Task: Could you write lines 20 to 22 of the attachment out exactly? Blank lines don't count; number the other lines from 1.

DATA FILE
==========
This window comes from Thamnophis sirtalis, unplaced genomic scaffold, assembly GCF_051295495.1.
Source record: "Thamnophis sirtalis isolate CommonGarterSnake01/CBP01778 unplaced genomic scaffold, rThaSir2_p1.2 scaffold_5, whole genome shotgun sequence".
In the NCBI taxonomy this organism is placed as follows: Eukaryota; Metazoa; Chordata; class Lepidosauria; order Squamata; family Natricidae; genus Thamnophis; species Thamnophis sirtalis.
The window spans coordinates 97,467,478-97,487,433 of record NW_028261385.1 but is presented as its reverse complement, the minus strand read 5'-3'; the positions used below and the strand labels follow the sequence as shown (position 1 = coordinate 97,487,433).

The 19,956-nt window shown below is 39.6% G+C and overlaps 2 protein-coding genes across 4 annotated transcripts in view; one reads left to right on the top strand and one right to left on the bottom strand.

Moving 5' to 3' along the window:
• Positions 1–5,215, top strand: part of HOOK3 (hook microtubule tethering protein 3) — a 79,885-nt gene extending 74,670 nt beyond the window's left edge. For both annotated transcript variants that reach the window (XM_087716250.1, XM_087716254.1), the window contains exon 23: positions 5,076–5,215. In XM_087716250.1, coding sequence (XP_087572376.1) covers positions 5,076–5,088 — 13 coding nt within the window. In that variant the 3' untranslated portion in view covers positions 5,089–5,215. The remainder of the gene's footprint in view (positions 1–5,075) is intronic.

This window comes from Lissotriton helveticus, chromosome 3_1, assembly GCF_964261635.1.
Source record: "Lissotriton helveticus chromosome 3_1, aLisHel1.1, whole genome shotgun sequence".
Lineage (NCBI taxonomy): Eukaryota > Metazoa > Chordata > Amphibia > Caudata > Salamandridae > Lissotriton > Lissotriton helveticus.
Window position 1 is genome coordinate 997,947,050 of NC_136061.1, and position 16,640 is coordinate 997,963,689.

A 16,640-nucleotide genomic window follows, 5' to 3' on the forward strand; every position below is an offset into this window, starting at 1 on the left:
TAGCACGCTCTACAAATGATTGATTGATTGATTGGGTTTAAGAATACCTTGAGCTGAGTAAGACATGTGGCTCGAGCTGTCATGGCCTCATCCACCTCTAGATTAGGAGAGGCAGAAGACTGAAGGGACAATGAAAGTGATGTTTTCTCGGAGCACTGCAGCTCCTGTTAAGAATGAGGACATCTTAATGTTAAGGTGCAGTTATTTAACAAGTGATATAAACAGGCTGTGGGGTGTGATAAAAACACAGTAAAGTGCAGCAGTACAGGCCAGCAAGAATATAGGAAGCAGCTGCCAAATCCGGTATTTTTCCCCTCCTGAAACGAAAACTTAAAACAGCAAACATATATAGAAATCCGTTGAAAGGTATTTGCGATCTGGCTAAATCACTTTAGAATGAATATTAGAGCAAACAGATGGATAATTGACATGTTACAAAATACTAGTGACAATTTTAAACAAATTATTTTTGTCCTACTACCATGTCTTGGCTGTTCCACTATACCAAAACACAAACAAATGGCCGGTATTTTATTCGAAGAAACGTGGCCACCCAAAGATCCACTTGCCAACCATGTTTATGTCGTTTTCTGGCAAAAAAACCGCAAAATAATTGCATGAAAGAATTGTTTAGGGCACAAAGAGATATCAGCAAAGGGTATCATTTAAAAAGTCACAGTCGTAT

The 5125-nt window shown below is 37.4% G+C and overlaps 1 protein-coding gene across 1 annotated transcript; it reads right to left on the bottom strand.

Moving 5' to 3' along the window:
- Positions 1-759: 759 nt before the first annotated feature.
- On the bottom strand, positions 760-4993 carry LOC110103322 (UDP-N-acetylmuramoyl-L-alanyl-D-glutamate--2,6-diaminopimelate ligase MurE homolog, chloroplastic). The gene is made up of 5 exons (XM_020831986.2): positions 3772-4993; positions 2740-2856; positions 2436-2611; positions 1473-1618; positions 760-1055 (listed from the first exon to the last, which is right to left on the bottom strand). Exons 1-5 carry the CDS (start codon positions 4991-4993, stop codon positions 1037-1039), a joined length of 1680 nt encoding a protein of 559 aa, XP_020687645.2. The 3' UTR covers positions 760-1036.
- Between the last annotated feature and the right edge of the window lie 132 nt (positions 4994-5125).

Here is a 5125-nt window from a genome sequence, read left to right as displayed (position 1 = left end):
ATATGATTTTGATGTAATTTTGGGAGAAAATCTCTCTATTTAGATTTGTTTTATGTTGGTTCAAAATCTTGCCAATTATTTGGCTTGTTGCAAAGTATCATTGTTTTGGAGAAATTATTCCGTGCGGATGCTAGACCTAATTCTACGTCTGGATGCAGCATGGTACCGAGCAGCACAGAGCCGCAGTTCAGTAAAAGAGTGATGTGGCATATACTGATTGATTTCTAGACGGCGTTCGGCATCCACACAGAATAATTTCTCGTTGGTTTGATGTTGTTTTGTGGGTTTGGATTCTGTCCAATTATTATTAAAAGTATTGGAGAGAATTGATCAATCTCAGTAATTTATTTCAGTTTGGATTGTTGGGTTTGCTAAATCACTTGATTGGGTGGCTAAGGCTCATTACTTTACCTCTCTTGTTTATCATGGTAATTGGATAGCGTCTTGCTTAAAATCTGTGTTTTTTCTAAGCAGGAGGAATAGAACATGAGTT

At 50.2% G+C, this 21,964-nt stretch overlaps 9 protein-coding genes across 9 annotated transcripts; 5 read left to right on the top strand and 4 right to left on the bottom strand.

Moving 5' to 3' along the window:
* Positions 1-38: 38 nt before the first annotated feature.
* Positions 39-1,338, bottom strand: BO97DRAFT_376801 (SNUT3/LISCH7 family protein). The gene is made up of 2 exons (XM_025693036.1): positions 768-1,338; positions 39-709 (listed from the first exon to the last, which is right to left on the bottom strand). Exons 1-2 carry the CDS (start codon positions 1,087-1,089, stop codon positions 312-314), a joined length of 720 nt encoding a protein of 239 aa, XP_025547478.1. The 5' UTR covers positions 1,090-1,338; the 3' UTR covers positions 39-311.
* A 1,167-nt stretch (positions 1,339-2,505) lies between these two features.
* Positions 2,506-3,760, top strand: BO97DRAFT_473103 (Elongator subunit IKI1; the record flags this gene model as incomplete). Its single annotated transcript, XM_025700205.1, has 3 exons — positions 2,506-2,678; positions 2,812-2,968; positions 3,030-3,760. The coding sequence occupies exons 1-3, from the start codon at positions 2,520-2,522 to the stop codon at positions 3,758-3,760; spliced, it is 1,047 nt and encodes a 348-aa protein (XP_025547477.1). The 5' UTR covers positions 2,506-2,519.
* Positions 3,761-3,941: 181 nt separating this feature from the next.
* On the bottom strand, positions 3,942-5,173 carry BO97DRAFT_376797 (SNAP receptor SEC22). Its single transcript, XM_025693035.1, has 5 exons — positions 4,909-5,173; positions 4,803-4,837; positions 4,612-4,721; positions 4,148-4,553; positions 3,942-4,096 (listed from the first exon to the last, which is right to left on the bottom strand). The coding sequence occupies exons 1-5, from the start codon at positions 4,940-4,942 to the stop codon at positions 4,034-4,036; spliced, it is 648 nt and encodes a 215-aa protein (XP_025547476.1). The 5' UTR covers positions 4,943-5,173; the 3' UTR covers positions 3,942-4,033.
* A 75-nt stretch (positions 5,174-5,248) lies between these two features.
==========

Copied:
ATATGATTTTGATGTAATTTTGGGAGAAAATCTCTCTATTTAGATTTGTTTTATGTTGGTTCAAAATCTTGCCAATTATTTGGCTTGTTGCAAAGTATCATTGTTTTGGAGAAATTATTCCGTGCGGATGCTAGACCTAATTCTACGTCTGGATGCAGCATGGTACCGAGCAGCACAGAGCCGCAGTTCAGTAAAAGAGTGATGTGGCATATACTGATTGATTTCTAGACGGCGTTCGGCATCCACACAGAATAATTTCTCGTTGGTTTGATGTTGTTTTGTGGGTTTGGATTCTGTCCAATTATTATTAAAAGTATTGGAGAGAATTGATCAATCTCAGTAATTTATTTCAGTTTGGATTGTTGGGTTTGCTAAATCACTTGATTGGGTGGCTAAGGCTCATTACTTTACCTCTCTTGTTTATCATGGTAATTGGATAGCGTCTTGCTTAAAATCTGTGTTTTTTCTAAGCAGGAGGAATAGAACATGAGTT

At 50.2% G+C, this 21,964-nt stretch overlaps 9 protein-coding genes across 9 annotated transcripts; 5 read left to right on the top strand and 4 right to left on the bottom strand.

Moving 5' to 3' along the window: